11/24/09 — Farm City banquet honors cream of the crop

View Archive

Farm City banquet honors cream of the crop

By Steve Herring
Published in News on November 24, 2009 1:46 PM

Full Size


Three Wayne County farmers were honored Monday night at the annual Farm/City Banquet. From left are Betty Gainey, chairman of the Outstanding Woman in Agriculture Committee; Patricia Herring of Dudley, Outstanding Woman in Agriculture Award; Mack Pierce of Nahunta, Wayne County Agricultural Hall of Fame inductee; Debbie Craig of Grantham, whose late husband, Ronald Jessie Craig, was inducted into the Hall of Fame; and Extension Agent Kevin Johnson.

Two new inductees into the Wayne County Agriculture Hall of Fame and the Outstanding Woman in Agriculture were honored Monday night during the annual Farm/City Banquet at the Wayne Center.

The posthumous Hall of Fame award went to Ronald Jessie Craig, who lived and farmed in the Grantham community. L. Mack Pierce of Nahunta was recognized as the living inductee.

Patricia Herring of Dudley was honored as the Outstanding Woman in Agriculture.

The banquet also was used to make the public launch of the "We Dig It" campaign of the Wayne County office of the N.C. Cooperative Extension Service.

Lynn Williams, community relations representative for Mt. Olive Pickle Co., gave a presentation on the program, the goal of which is to educate the public about agriculture's affect on the county's economy. It will include the creation of a speakers' bureau, Web site and billboard campaign.

The banquet represents the farming/rural community and the urban community working together to build a better and stronger Wayne County, said Steve Hicks, executive director of the Wayne County Chamber of Commerce and master of ceremonies for the banquet. The event was sponsored by the Extension Service, Chamber and Wayne County Farm Bureau Federation.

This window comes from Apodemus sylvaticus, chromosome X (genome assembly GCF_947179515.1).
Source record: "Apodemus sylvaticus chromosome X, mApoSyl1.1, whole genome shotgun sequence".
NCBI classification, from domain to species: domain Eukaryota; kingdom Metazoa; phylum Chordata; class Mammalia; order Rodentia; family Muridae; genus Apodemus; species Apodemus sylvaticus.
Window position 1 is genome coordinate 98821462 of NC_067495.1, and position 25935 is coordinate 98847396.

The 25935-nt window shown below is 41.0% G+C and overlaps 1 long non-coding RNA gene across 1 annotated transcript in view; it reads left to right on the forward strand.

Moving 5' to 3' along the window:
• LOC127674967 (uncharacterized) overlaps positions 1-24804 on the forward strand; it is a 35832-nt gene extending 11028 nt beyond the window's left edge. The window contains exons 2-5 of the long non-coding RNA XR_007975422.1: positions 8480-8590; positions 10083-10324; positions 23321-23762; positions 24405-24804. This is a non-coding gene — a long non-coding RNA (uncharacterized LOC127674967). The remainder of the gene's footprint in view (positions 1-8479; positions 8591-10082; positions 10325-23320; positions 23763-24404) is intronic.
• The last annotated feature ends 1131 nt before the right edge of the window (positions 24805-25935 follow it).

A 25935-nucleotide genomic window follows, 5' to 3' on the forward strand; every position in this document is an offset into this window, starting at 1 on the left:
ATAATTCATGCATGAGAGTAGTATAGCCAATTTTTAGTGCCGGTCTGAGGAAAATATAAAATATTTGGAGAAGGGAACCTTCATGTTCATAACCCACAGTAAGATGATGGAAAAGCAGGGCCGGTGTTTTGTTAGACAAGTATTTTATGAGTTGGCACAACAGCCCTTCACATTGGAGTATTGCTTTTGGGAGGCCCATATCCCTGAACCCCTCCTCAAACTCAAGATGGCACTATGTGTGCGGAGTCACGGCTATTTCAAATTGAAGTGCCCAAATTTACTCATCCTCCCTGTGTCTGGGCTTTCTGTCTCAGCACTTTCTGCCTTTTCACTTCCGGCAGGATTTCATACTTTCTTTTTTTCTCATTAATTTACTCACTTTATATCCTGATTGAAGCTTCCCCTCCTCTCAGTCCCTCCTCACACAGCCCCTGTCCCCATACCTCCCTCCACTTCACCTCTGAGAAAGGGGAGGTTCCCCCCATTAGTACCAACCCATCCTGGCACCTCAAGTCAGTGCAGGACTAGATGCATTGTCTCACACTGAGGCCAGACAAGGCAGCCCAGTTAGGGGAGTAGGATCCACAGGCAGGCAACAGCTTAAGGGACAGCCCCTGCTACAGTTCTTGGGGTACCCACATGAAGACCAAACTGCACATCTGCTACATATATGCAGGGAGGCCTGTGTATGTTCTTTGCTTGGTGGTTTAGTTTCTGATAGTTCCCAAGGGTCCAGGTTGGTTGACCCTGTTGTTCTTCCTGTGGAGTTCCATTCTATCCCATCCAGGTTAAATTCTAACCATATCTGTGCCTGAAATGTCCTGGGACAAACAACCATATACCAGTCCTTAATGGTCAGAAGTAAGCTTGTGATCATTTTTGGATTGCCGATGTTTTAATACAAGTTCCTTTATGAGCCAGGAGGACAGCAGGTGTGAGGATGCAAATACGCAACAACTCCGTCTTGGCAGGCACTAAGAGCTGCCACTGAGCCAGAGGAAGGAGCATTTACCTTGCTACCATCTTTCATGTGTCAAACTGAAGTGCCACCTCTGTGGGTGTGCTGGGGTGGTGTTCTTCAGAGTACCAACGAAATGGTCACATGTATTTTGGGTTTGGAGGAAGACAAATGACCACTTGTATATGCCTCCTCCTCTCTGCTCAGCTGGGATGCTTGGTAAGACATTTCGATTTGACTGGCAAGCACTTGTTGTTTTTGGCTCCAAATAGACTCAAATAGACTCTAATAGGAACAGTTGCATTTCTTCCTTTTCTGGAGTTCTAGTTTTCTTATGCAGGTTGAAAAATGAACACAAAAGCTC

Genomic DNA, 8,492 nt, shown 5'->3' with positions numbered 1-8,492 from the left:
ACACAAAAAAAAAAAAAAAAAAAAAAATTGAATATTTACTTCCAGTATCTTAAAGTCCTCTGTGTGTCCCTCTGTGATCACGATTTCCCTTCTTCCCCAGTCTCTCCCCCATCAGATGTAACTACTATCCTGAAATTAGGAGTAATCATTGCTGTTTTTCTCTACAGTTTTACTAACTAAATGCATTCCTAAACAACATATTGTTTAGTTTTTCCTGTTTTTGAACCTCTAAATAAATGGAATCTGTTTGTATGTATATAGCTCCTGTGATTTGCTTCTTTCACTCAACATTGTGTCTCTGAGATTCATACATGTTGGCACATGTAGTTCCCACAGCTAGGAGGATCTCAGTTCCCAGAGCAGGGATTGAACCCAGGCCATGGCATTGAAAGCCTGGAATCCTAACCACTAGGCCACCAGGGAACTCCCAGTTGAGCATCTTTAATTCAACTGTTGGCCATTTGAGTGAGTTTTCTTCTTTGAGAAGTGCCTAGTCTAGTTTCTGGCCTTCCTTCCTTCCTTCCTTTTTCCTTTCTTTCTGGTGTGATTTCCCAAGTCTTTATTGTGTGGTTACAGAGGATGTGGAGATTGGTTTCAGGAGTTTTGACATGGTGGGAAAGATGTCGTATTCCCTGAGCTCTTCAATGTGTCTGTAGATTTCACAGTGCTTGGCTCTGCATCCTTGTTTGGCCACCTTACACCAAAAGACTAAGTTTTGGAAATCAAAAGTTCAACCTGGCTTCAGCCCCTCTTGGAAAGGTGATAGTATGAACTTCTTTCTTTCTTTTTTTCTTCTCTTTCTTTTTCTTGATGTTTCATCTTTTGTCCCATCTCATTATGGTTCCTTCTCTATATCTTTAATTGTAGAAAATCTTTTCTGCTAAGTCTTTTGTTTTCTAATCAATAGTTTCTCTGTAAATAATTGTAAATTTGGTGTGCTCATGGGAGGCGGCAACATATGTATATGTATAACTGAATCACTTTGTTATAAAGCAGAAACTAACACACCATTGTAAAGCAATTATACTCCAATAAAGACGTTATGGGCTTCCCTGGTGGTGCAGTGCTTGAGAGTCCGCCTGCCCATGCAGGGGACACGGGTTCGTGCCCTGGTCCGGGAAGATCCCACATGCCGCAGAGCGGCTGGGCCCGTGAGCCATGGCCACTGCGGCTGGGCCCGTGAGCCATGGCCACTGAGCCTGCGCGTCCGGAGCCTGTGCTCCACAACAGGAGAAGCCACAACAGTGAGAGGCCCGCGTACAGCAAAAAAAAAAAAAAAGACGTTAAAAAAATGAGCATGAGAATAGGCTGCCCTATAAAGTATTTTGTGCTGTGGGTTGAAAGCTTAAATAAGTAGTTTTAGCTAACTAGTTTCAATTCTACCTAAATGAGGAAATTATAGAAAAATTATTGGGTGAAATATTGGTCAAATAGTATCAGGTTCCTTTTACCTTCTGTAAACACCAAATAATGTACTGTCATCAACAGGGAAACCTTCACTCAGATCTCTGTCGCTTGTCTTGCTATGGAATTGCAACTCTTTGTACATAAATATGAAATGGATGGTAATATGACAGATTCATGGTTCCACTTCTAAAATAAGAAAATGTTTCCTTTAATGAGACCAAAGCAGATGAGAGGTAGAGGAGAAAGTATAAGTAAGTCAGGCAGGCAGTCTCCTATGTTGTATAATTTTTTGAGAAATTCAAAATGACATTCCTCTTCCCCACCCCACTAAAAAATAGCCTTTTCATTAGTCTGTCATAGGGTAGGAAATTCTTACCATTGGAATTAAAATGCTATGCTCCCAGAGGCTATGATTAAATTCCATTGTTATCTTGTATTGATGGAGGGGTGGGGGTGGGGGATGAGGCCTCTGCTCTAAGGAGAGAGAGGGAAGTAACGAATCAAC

"Today, like other industries, agriculture plays in a global world," Hicks said. "What happens in China, Europe, Central or South America affects our agriculture right here in Wayne County. The fact remains that no other country can produce the quality and quantity of food and fiber products that we can in America and Wayne County. When you purchase domestically grown foods you have an assurance that safeguards are in place ensuring you are getting the safest food grown.

The Wayne County Agriculture Hall of Fame was founded in 1984 as a way to honor local residents who have made outstanding contributions to agriculture.

Selection criteria focus on outstanding contributions to agriculture in a managerial, leadership and voluntary capacity and their impact in the community.

In making the presentation, Extension Agent Kevin Johnson said that Craig began farming at age 13 because of his love for agriculture. Craig was in his early 30s when his family moved to Wayne County in 1986.

He worked for Goldsboro Milling Co. and in 1995, Craig purchased a 624 farrow-to-feeder hog farm, grew the business to a 5,000-sow operation, 65 beef cattle and 1,000 head goat dairy.